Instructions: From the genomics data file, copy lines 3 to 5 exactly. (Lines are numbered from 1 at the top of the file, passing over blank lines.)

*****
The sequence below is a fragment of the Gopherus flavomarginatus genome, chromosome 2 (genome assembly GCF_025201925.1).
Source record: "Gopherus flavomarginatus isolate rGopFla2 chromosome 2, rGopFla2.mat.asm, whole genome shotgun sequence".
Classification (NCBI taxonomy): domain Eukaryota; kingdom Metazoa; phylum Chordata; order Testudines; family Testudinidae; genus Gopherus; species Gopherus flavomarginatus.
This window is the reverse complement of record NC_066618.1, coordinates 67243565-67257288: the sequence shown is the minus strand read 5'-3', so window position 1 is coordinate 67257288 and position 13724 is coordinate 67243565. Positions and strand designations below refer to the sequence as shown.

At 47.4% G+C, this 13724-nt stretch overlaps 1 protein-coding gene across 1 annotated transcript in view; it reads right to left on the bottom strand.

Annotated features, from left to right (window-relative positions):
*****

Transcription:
Classification (NCBI taxonomy): domain Eukaryota; kingdom Metazoa; phylum Chordata; order Testudines; family Testudinidae; genus Gopherus; species Gopherus flavomarginatus.
This window is the reverse complement of record NC_066618.1, coordinates 67243565-67257288: the sequence shown is the minus strand read 5'-3', so window position 1 is coordinate 67257288 and position 13724 is coordinate 67243565. Positions and strand designations below refer to the sequence as shown.

At 47.4% G+C, this 13724-nt stretch overlaps 1 protein-coding gene across 1 annotated transcript in view; it reads right to left on the bottom strand.